The performance of the unit is fine in my house. I like it.

Nick, you can always get an Outlaw ICBM - it's a fantastic analog bass management tool for multichannel sources.
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#13 of 28 Chriss M

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Posted March 31 2003 - 12:57 PM

If bass is summed to the subwoofer on the multi-channel inputs, an ICBM cannot help with this. You would have to remove the sub pre-out from the icbm every time you used the analog inputs in order to get correct bass management.

The quick solution is to just turn off the sub, assuming you want pure pass-through to your main speakers and do not want to use an external analog crossover to route the signal to your sub.

#14 of 28 Kieran Coghlan

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Posted March 31 2003 - 12:59 PM

Chriss M:

That wouldn't work, either, because a lot of SACD/DVD-A material has .1/LFE information, that is strictly on the .1/LFE channel. If you unplugged your sub, you'd loose that info.
-Kieran

#15 of 28 Chriss M

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Posted March 31 2003 - 01:18 PM

Yup that's true. Do alot of discs actually use the .1 channel for bass? It seems odd to me on a high quality SACD or DVD-AUDIO disc to put mono bass information in the LFE channel. I know that some of the "audiophile" recording labels have been using the .1 channel for other things, like an added height channel.

I only listen to stereo SACD so i don't really have any experience with the multi-channel mixes.

#16 of 28 Kevin C Brown

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Posted March 31 2003 - 07:36 PM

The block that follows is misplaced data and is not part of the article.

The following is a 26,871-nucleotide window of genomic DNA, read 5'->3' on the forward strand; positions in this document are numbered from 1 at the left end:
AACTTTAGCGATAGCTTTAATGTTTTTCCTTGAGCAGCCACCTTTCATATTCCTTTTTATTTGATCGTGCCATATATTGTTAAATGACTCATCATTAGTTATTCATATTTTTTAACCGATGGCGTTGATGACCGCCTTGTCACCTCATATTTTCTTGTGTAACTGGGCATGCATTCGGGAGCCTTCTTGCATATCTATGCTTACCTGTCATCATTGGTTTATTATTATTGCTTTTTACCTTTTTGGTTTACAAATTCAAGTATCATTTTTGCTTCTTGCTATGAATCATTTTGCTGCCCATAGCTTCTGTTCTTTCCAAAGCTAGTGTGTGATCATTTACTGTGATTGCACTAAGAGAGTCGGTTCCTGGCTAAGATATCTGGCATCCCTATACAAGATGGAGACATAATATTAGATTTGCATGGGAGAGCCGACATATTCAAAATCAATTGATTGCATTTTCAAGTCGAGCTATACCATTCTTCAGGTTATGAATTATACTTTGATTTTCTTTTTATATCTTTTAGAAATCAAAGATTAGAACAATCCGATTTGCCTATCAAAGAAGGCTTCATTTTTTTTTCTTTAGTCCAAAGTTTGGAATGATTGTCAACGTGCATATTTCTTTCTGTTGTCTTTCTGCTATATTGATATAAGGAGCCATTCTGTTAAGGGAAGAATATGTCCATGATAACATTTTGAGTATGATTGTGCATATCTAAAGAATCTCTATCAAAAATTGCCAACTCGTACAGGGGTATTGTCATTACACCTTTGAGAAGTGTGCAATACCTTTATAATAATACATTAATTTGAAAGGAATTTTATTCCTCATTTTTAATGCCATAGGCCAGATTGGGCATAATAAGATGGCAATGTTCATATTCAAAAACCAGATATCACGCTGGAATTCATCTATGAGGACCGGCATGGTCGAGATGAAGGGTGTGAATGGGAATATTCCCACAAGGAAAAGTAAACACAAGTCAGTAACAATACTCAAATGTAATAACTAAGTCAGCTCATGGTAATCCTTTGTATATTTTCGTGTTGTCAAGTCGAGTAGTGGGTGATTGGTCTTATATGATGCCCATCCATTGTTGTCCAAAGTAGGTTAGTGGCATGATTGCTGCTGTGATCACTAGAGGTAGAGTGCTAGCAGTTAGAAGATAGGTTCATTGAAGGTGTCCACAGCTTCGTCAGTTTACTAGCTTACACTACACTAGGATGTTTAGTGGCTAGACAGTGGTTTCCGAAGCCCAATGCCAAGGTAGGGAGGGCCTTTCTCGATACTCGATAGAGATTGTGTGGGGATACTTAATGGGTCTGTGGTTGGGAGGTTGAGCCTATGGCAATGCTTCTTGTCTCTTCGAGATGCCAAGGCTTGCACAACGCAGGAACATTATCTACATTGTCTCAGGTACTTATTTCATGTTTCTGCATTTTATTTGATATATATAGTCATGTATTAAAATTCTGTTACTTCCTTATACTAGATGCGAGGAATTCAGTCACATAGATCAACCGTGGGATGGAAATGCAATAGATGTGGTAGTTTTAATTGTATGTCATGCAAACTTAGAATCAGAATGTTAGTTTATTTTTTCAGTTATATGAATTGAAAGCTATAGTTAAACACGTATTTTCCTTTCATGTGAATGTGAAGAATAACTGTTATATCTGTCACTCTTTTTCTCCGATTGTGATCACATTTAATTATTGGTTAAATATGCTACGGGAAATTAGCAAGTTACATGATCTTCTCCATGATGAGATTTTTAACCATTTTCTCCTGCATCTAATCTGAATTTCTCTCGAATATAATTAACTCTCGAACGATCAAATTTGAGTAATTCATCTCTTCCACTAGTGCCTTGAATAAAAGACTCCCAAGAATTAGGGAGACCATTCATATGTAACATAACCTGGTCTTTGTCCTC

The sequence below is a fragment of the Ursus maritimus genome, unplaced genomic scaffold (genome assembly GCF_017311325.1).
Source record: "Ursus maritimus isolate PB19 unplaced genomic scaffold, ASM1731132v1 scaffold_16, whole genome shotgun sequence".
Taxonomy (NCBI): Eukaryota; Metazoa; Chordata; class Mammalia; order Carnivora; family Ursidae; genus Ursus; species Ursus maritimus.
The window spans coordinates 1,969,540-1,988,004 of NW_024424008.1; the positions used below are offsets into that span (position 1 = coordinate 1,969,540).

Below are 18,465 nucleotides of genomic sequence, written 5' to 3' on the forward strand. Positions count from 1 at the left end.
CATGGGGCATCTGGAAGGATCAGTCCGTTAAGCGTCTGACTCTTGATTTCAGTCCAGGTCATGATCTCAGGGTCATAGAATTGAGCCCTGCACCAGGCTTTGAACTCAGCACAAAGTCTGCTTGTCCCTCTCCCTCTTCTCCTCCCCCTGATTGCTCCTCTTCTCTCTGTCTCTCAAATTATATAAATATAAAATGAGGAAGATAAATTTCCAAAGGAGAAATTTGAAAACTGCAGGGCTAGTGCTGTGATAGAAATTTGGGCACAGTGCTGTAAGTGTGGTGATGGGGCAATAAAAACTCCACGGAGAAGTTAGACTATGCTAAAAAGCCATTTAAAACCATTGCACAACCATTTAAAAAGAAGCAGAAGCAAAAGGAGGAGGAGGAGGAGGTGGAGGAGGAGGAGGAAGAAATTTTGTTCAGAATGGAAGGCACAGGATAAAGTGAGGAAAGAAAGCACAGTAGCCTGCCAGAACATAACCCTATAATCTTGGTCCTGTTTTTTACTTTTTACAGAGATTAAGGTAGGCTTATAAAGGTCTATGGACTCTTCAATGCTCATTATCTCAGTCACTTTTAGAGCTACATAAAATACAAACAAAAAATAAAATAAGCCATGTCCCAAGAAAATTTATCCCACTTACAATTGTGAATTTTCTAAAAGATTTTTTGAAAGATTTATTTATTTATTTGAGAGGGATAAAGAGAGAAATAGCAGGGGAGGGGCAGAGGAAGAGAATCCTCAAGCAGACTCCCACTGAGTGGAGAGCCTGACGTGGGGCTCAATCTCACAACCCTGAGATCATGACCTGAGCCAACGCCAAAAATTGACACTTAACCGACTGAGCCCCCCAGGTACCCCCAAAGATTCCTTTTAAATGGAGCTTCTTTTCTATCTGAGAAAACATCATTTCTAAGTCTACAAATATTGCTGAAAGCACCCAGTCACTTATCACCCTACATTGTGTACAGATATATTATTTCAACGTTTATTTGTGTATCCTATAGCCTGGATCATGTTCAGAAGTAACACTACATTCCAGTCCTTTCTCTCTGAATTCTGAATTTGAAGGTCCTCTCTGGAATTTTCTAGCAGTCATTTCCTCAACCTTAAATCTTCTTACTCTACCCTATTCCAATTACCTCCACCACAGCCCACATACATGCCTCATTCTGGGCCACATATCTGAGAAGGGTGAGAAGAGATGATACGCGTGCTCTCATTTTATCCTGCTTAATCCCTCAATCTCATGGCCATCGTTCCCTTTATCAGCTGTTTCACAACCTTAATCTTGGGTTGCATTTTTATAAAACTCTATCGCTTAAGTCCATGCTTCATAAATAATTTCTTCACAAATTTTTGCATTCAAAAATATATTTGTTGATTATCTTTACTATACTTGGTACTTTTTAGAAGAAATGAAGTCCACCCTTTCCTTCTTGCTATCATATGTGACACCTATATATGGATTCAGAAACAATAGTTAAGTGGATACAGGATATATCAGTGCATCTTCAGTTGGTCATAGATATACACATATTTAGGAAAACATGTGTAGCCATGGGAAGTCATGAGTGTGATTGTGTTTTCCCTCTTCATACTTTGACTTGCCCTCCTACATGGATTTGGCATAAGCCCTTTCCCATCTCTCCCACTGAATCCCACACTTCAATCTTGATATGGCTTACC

Kieran - Yes, you still get the summing to the sub if the 80 Hz analog crossover is engaged. THAT IS SUPPOSED TO HAPPEN. But since that info is REMOVED from the mains, voila you have a CROSSOVER which is high pass filters *in combination* with low pass filters. Make sense? Posted Image
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#17 of 28 Philip Hamm

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Posted April 01 2003 - 12:17 AM

Wow, getting complicated here.

Quote:
If bass is summed to the subwoofer on the multi-channel inputs, an ICBM cannot help with this. You would have to remove the sub pre-out from the icbm every time you used the analog inputs in order to get correct bass management.
I was actually referring to Nick's post
Quote:
I can't believe this. Is there a single cheap pre-pro that can work as a complete analog pass-through?? I don't want all the bass to sum to the sub. What the hell is going on in these engineers' minds to do this on purpose?? The analog BM is a great option although I understand the bass is out of phase, but why can't you have a straight pass-through when the BM is disengaged??
when I wrote that. Sorry for the confusion, I should have made that more clear. Nick, the ICBM will work great with any prepro that has absolutely no bass management on the analog inputs. I used to use it with my Sherwood Newcastle AV-P9080 and it worked phenominally.